NVIDIA GeForce RTX 30 Series Linux Driver/Support Expectations

Written by Michael Larabel in NVIDIA on 15 September 2020 at 08:42 PM EDT. 48 Comments
We still don't have our hands on the GeForce RTX 3080 yet and remains to be seen when we will get our hands on RTX 30 series hardware for Linux testing, but at least there's a pretty good rhythm for how the NVIDIA Linux support will play out.

For well over a decade now and in fact closer to two decades, NVIDIA generally provides launch day support in their official, proprietary Linux driver. I think there's just been a few times where there has been a few day delay. But thanks to their largely shared driver code-base between Windows and Linux (and BSD), it's generally right on time. Generally speaking the first-cut support is quite good if using this proprietary driver. The performance and features are generally close to on-par with the Windows driver albeit with exceptions from time to time. So as long as you aren't strictly abiding by free software principles and don't oppose to using the binary blob, all should be well for the RTX 3080 beginning to ship this week or in the days ahead.

If you though prefer the open-source graphics drivers, that's where NVIDIA remains in a much more difficult place for the time being. To this day the best open-source NVIDIA driver support remains with the GeForce GTX 600/700 "Kepler" graphics cards over no firmware restrictions and being able to re-clock the graphics cards to their factory rated frequencies. Albeit that re-clocking is still done manually but at least interested users can still hit their peak performance states and deliver closer to the proprietary driver performance. For the GeForce GTX 900 series and later, due to PMU firmware restrictions and the like at the moment, the Nouveau driver is stuck to running at the clock frequencies programmed at boot time that are generally severely limited (a few hundred Megahertz).

So with Maxwell and newer there is the re-clocking roadblock as the number one limitation to the open-source driver support and remains that way through Turing. NVIDIA is working to address the situation but so far no public solution. As for the RTX 30 series with Nouveau, it will likely be some months before there is any open-source support. Kernel mode-setting support may come sooner, but for enabling the engines on Ampere and seeing working accelerated support there is first the need for NVIDIA to release their signed firmware files as needed for hardware initialization. After that the Nouveau developers can move on to working on their open-source driver support until hitting the re-clocking issue and other existing roadblocks. It will likely be well into 2021 until there is Ampere / RTX 30 series open-source driver support.

Even if there wasn't the big re-clocking issue, to date there still isn't any Nouveau Vulkan driver and thus many modern Linux games aren't supported and for Steam Play titles with DXVK that means no support either and thus relying upon slower Direct3D to OpenGL translation.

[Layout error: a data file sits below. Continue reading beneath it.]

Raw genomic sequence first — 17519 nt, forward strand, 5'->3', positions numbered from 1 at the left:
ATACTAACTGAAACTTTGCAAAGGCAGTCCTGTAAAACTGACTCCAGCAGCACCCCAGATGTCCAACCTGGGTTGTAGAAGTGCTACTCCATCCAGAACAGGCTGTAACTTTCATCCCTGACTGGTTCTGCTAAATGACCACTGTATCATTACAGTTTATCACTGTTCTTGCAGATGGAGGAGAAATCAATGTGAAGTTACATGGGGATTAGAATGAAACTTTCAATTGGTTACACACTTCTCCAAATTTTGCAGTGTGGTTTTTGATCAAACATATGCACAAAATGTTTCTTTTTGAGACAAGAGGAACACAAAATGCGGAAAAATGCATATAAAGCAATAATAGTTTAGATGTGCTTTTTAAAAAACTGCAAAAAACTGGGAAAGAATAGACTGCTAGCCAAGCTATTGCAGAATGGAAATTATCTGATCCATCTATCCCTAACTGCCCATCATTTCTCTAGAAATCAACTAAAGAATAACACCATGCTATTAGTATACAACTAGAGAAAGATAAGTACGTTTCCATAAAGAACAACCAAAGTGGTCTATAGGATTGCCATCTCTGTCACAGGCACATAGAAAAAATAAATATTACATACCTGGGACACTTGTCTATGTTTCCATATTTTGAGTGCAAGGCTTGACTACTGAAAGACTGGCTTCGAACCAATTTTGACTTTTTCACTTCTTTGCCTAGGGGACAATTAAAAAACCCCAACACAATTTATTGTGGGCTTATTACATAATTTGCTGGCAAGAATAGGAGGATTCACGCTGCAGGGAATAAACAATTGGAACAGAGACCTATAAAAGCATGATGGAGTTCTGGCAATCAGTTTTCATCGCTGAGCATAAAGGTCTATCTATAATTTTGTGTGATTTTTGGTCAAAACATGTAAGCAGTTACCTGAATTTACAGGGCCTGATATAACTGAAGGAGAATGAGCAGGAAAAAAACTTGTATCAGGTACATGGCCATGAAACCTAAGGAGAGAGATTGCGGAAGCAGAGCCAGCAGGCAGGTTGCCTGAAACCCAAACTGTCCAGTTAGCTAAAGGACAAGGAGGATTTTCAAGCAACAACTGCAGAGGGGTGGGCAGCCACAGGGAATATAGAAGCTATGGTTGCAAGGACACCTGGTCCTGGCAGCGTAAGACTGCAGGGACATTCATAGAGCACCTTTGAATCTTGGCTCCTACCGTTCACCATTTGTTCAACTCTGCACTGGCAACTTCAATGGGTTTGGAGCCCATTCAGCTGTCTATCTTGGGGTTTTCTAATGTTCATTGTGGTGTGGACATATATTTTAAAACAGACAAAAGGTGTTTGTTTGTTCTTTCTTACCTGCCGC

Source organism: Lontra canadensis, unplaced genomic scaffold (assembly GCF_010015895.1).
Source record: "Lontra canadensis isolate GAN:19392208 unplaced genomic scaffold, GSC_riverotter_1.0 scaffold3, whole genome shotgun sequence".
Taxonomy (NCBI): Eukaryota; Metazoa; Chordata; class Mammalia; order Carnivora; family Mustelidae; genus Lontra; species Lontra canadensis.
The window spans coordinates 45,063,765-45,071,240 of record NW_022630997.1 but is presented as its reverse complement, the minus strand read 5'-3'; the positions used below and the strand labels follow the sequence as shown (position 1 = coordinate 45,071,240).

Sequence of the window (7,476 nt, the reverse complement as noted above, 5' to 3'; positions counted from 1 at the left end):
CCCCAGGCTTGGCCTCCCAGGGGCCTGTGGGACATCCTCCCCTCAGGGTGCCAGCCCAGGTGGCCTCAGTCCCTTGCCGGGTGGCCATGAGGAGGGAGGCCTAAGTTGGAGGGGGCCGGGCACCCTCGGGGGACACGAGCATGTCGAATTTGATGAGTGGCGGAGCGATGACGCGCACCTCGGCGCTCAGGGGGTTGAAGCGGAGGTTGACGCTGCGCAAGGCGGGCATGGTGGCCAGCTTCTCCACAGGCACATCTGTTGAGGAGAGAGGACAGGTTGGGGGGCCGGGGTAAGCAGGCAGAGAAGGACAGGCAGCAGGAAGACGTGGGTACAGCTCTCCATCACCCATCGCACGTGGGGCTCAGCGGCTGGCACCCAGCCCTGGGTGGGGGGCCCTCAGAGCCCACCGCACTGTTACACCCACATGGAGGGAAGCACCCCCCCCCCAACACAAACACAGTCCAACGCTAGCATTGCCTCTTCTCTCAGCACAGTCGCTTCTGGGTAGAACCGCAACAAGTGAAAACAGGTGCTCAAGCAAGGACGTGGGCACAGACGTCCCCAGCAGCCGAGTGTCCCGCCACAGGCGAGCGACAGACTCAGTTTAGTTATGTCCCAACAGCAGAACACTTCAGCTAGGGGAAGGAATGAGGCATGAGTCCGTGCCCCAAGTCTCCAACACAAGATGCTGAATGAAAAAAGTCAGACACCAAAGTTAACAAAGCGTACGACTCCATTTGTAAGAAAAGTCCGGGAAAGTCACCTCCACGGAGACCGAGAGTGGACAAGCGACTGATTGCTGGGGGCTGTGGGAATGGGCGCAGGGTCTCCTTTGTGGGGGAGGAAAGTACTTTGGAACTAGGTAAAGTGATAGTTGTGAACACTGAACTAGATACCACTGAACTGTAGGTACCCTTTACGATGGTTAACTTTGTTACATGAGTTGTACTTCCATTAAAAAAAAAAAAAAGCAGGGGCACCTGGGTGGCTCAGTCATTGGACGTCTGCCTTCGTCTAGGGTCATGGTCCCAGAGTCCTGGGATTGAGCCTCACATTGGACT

But not all hope is lost on the open-source front. While the situation right now is practically unusable for Maxwell and newer on open-source, NVIDIA is pursuing some more open play albeit delayed from the GTC timetable. NVIDIA partner Red Hat also remains heavily investing in the Nouveau stack that doesn't make any sense unless there is something big in sight. For years now Red Hat engineers have been working on adding SPIR-V / OpenCL / NIR bits to Nouveau as part of a compute play. Those pieces have been coming together but still until the re-clocking situation is sorted out the performance is far from desirable. There is a lot of other work Red Hat is pursuing in the open-source graphics space as well but it would be hard to imagine them continuing to work actively on Nouveau with features like OpenCL/SPIR-V compute otherwise.

Once getting my hands on NVIDIA RTX 30 series hardware there will of course be the usual plethora of benchmarks not only focused on Linux gaming but OpenCL/CUDA compute and plenty of other metrics. So you're likely best waiting for those numbers to come if considering the NVIDIA RTX 30 series. But assuming you are fine with using NVIDIA's official proprietary driver, chances are around launch-day it should be a relatively smooth experience as we have come to enjoy out of their official drivers... At least based on my close monitoring over the past 16+ years from the Linux perspective. But if you prefer open-source drivers or neutral on the driver licensing matter than it's likely better waiting to see what comes out of Navi 2 next month and also providing more time to see if anything more comes on the open-source NVIDIA front.
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Michael Larabel

Michael Larabel is the principal author of Phoronix.com and founded the site in 2004 with a focus on enriching the Linux hardware experience. Michael has written more than 20,000 articles covering the state of Linux hardware support, Linux performance, graphics drivers, and other topics. Michael is also the lead developer of the Phoronix Test Suite, Phoromatic, and OpenBenchmarking.org automated benchmarking software. He can be followed via Twitter, LinkedIn, or contacted via MichaelLarabel.com.

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